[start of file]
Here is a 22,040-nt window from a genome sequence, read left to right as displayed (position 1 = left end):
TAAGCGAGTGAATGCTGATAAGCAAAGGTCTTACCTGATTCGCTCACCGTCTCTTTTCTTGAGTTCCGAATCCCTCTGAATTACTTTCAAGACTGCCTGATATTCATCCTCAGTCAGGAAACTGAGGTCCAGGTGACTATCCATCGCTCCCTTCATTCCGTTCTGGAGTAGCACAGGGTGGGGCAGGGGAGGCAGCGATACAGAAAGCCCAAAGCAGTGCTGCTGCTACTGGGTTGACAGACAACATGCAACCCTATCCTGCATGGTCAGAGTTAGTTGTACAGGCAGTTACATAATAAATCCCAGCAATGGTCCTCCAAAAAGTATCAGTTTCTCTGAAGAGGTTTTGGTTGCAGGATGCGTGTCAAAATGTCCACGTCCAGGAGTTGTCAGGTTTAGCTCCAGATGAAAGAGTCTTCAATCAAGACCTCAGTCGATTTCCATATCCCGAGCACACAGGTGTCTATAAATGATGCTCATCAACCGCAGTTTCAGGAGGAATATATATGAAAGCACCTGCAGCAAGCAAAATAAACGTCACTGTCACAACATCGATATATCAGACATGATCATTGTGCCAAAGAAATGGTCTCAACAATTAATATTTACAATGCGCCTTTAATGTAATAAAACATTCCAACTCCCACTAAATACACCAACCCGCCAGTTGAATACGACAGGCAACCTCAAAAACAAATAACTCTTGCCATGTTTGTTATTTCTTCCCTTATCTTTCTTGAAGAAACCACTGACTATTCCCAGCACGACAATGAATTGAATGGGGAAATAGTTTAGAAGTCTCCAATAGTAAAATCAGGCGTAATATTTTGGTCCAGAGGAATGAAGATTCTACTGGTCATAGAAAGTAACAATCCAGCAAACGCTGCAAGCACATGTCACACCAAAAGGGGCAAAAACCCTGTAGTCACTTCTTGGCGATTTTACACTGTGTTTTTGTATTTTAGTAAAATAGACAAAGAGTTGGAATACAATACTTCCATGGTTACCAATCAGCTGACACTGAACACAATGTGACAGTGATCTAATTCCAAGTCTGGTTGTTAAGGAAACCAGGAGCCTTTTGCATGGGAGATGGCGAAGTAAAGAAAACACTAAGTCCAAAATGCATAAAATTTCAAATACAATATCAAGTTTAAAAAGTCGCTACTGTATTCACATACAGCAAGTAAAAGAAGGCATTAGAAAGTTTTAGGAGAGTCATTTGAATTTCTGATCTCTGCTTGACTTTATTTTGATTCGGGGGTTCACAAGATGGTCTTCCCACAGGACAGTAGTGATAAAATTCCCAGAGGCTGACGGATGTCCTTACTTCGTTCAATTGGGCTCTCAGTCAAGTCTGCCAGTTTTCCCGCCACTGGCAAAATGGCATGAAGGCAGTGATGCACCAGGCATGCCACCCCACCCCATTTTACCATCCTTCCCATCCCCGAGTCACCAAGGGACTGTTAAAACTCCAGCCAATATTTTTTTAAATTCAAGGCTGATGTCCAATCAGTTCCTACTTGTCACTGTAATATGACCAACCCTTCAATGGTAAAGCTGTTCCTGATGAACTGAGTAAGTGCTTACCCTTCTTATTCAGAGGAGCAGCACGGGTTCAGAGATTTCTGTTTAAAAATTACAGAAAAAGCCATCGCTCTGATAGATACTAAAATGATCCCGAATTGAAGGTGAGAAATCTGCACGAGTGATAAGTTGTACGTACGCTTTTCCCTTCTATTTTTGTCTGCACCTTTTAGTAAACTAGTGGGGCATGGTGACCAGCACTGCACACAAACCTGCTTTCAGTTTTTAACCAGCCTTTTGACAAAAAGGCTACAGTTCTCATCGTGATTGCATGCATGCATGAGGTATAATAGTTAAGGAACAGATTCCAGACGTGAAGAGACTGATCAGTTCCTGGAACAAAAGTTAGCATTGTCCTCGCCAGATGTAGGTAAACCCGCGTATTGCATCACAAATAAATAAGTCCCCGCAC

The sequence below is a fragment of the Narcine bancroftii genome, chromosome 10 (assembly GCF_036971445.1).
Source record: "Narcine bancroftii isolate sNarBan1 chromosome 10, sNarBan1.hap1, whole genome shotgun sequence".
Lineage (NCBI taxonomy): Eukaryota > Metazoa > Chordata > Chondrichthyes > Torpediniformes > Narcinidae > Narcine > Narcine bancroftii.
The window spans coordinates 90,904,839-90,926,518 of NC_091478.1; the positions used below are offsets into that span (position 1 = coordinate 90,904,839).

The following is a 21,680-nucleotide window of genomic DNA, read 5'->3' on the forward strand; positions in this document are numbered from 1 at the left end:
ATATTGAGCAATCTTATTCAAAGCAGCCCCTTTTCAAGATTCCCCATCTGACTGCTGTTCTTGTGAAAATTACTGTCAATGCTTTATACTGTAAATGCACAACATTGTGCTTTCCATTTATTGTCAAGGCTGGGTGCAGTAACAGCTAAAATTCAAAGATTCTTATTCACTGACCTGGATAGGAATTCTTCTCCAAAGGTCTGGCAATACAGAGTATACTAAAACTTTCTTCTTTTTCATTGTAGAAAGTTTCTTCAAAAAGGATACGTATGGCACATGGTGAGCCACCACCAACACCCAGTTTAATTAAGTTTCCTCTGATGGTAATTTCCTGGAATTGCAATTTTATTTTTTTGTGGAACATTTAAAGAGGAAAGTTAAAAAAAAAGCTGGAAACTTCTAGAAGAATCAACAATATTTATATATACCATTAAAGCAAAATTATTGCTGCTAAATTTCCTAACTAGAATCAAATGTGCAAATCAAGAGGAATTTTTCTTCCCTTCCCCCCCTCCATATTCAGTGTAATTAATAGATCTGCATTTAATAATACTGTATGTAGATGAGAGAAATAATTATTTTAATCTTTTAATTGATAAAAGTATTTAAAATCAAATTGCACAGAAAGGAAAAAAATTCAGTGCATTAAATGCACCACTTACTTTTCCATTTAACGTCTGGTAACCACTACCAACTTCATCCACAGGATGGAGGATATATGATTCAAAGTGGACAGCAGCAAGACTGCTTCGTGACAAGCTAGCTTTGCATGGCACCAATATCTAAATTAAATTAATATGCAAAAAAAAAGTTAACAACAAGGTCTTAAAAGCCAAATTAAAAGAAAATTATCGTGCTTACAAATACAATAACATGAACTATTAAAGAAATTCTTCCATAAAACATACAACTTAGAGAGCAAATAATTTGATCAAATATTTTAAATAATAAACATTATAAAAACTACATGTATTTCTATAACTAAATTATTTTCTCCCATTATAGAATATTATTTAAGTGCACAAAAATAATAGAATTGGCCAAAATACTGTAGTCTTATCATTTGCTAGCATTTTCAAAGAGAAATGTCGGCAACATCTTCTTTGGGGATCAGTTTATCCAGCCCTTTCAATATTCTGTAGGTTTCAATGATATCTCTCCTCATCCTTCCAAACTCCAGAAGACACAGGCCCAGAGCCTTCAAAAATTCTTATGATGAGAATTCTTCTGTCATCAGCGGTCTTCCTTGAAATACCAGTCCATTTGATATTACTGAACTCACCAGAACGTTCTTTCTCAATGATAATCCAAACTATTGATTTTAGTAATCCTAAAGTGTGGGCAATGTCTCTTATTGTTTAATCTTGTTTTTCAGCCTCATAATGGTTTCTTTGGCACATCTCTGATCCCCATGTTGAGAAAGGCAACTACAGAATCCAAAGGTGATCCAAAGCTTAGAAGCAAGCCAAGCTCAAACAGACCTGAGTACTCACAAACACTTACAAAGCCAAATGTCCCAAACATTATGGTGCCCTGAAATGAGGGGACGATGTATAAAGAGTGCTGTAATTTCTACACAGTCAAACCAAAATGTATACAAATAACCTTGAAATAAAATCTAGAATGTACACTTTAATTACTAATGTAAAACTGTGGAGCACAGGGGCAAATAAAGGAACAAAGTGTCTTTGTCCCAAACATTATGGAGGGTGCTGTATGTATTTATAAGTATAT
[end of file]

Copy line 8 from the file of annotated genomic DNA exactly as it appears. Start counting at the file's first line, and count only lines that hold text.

ATATTGAGCAATCTTATTCAAAGCAGCCCCTTTTCAAGATTCCCCATCTGACTGCTGTTCTTGTGAAAATTACTGTCAATGCTTTATACTGTAAATGCACAACATTGTGCTTTCCATTTATTGTCAAGGCTGGGTGCAGTAACAGCTAAAATTCAAAGATTCTTATTCACTGACCTGGATAGGAATTCTTCTCCAAAGGTCTGGCAATACAGAGTATACTAAAACTTTCTTCTTTTTCATTGTAGAAAGTTTCTTCAAAAAGGATACGTATGGCACATGGTGAGCCACCACCAACACCCAGTTTAATTAAGTTTCCTCTGATGGTAATTTCCTGGAATTGCAATTTTATTTTTTTGTGGAACATTTAAAGAGGAAAGTTAAAAAAAAAGCTGGAAACTTCTAGAAGAATCAACAATATTTATATATACCATTAAAGCAAAATTATTGCTGCTAAATTTCCTAACTAGAATCAAATGTGCAAATCAAGAGGAATTTTTCTTCCCTTCCCCCCCTCCATATTCAGTGTAATTAATAGATCTGCATTTAATAATACTGTATGTAGATGAGAGAAATAATTATTTTAATCTTTTAATTGATAAAAGTATTTAAAATCAAATTGCACAGAAAGGAAAAAAATTCAGTGCATTAAATGCACCACTTACTTTTCCATTTAACGTCTGGTAACCACTACCAACTTCATCCACAGGATGGAGGATATATGATTCAAAGTGGACAGCAGCAAGACTGCTTCGTGACAAGCTAGCTTTGCATGGCACCAATATCTAAATTAAATTAATATGCAAAAAAAAAGTTAACAACAAGGTCTTAAAAGCCAAATTAAAAGAAAATTATCGTGCTTACAAATACAATAACATGAACTATTAAAGAAATTCTTCCATAAAACATACAACTTAGAGAGCAAATAATTTGATCAAATATTTTAAATAATAAACATTATAAAAACTACATGTATTTCTATAACTAAATTATTTTCTCCCATTATAGAATATTATTTAAGTGCACAAAAATAATAGAATTGGCCAAAATACTGTAGTCTTATCATTTGCTAGCATTTTCAAAGAGAAATGTCGGCAACATCTTCTTTGGGGATCAGTTTATCCAGCCCTTTCAATATTCTGTAGGTTTCAATGATATCTCTCCTCATCCTTCCAAACTCCAGAAGACACAGGCCCAGAGCCTTCAAAAATTCTTATGATGAGAATTCTTCTGTCATCAGCGGTCTTCCTTGAAATACCAGTCCATTTGATATTACTGAACTCACCAGAACGTTCTTTCTCAATGATAATCCAAACTATTGATTTTAGTAATCCTAAAGTGTGGGCAATGTCTCTTATTGTTTAATCTTGTTTTTCAGCCTCATAATGGTTTCTTTGGCACATCTCTGATCCCCATGTTGAGAAAGGCAACTACAGAATCCAAAGGTGATCCAAAGCTTAGAAGCAAGCCAAGCTCAAACAGACCTGAGTACTCACAAACACTTACAAAGCCAAATGTCCCAAACATTATGGTGCCCTGAAATGAGGGGACGATGTATAAAGAGTGCTGTAATTTCTACACAGTCAAACCAAAATGTATACAAATAACCTTGAAATAAAATCTAGAATGTACACTTTAATTACTAATGTAAAACTGTGGAGCACAGGGGCAAATAAAGGAACAAAGTGTCTTTGTCCCAAACATTATGGAGGGTGCTGTATGTATTTATAAGTATAT